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Shawn Raymundo, Dana Point Times

The commanding officer of the 15th Marine Expeditionary Unit’s Battalion Landing Team at Camp Pendleton was relieved of duty on Tuesday, Oct. 13, in the wake of the July 30 sinking of an amphibious assault vehicle (AAV) that killed eight U.S. Marines and one Naval sailor off the coast of San Clemente Island.

Marine officials announced Tuesday that Lt. Gen. Karsten S. Heckl, the commanding general of the I Marine Expeditionary Force (MEF), had relieved Lt. Col Michael J. Regner from command over a “loss in trust and confidence.”

“Heckl relieved Regner due to a loss in trust and confidence in his ability to command as a result of the assault amphibious vehicle mishap that took place off the coast of Southern California July 30, 2020,” I MEF said in a press release.

According to I MEF, an investigation into the incident is still ongoing, but so far officials were able to compile “a substantial amount of information and data,” which led to Heckl’s decision to relieve Regner.

The Marines and sailor were among 16 service members who were inside the AAV for a training exercise when it began to take on water during a return trip from San Clemente Island to the USS Somerset.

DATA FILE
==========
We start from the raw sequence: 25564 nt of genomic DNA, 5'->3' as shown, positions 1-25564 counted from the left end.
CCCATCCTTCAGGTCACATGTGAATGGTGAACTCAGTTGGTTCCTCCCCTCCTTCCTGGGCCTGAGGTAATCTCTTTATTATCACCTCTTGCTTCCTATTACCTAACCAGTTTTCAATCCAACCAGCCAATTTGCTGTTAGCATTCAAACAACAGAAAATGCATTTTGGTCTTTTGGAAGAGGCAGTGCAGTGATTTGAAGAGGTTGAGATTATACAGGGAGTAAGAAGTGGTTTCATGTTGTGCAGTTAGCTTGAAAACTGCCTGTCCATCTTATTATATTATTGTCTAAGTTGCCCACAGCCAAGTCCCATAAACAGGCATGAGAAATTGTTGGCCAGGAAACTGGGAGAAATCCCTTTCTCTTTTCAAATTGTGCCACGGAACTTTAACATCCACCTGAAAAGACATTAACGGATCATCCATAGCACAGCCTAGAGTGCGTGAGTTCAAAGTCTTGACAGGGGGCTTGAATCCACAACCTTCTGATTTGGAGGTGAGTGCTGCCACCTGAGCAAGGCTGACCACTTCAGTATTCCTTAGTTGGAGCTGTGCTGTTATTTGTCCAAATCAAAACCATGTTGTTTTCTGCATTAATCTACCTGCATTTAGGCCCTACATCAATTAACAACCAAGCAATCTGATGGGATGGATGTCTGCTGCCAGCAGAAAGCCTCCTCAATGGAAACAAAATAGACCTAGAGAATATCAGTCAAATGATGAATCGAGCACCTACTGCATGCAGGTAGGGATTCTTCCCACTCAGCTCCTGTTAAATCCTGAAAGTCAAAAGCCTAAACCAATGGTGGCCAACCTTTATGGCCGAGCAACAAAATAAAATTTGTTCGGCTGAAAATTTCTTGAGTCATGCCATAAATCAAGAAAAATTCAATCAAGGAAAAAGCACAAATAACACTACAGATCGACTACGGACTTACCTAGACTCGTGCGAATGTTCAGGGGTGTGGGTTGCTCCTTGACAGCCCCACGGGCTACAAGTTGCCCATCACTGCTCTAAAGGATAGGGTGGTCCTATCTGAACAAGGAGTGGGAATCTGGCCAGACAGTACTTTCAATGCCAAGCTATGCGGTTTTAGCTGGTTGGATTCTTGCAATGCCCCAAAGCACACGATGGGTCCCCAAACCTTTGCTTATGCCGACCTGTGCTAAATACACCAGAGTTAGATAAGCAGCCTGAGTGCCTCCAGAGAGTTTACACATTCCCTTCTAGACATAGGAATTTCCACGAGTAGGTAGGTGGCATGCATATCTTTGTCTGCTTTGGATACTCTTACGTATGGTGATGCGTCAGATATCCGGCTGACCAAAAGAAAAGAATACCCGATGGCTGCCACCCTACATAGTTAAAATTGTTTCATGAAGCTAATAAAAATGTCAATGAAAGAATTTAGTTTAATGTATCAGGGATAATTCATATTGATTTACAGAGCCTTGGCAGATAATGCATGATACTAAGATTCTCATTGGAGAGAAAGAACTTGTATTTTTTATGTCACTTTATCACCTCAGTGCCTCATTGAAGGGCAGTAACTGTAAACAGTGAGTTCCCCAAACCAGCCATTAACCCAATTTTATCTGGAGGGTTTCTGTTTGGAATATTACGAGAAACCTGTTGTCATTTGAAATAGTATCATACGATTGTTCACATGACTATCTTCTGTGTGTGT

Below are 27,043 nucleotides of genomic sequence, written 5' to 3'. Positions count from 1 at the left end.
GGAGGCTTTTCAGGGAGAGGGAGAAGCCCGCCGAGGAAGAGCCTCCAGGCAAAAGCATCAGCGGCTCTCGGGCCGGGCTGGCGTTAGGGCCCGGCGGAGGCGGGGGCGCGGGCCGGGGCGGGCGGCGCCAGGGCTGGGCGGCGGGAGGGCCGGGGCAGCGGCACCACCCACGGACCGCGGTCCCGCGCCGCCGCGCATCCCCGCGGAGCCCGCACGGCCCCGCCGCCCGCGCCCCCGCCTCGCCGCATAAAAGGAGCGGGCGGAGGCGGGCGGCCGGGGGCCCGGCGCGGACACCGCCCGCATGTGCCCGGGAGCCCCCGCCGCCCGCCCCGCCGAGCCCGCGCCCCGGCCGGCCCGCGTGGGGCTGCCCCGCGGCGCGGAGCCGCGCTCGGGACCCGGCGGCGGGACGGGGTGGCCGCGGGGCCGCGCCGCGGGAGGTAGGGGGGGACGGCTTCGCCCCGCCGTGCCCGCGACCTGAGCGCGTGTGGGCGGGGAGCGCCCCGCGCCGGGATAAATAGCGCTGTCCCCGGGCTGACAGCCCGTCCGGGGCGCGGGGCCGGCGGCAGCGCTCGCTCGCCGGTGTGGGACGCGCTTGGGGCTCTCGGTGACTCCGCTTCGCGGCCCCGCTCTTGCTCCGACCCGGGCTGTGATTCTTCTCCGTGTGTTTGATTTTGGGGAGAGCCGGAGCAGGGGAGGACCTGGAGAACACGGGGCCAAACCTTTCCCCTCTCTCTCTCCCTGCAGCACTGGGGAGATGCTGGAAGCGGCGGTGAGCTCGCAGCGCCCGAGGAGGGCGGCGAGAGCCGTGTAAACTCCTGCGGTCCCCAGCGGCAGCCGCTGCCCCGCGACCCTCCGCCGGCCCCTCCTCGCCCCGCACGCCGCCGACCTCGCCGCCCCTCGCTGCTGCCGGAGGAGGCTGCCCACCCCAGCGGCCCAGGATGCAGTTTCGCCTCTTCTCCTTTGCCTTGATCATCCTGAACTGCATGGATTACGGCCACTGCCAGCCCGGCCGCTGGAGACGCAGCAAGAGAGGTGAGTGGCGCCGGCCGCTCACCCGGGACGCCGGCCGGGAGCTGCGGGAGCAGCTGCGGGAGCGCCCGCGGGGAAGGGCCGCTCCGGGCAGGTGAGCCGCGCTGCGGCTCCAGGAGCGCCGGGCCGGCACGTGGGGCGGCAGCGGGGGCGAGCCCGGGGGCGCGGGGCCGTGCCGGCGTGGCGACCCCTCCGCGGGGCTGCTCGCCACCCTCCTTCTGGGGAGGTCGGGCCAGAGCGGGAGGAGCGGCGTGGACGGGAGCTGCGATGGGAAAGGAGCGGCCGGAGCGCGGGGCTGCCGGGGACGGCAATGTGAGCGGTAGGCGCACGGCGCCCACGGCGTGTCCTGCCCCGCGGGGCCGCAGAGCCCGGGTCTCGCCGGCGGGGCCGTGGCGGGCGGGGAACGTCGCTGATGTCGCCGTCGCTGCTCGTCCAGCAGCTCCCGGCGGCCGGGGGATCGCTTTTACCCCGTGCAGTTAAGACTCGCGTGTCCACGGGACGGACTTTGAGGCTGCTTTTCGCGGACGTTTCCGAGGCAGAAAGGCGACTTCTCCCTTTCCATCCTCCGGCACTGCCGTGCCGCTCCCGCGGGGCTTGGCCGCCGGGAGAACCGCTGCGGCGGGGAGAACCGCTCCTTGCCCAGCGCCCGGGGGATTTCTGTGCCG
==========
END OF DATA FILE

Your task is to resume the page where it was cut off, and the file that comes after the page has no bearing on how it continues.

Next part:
Eight of the service members had escaped the AAV and were recovered shortly after the incident. One Marine, 19-year-old Lance Cpl. Guillermo Perez of New Braunfels, Texas, was pronounced dead on the scene, and two others were airlifted to the Scripps Memorial Hospital in La Jolla, San Diego.

The seven other Marines and one sailor were reported missing, prompting a 40-hour search. After an exhaustive pursuit for the service members, rescue teams with the Marines, Navy and Coast Guard turned their efforts into a locate and recover operation.

Their remains were later found on Aug. 4 inside the sunken AAV.

Three of the deceased service members—Pfc. Bryan Baltierra, 18; Lance Cpl. Marco Barranco, 21; and Cpl. Cesar Villanueva, 21—were native to Southern California, according to the I Marine Expeditionary Force.

The other five service members—Pfc. Evan Bath, 19; U.S. Navy Hospitalman Christopher Gnem, 22; Pfc. Jack Ryan Ostrovsky, 21; Cpl. Wesley Rodd, 23; and Lance Cpl. Chase Sweetwood, 19—originated from Northern California and other states, including Wisconsin, Oregon and Texas.

The investigation, the Marines said, “is still ongoing, as the Marine Corps continues to investigate, assess all relevant information, and take appropriate actions.”

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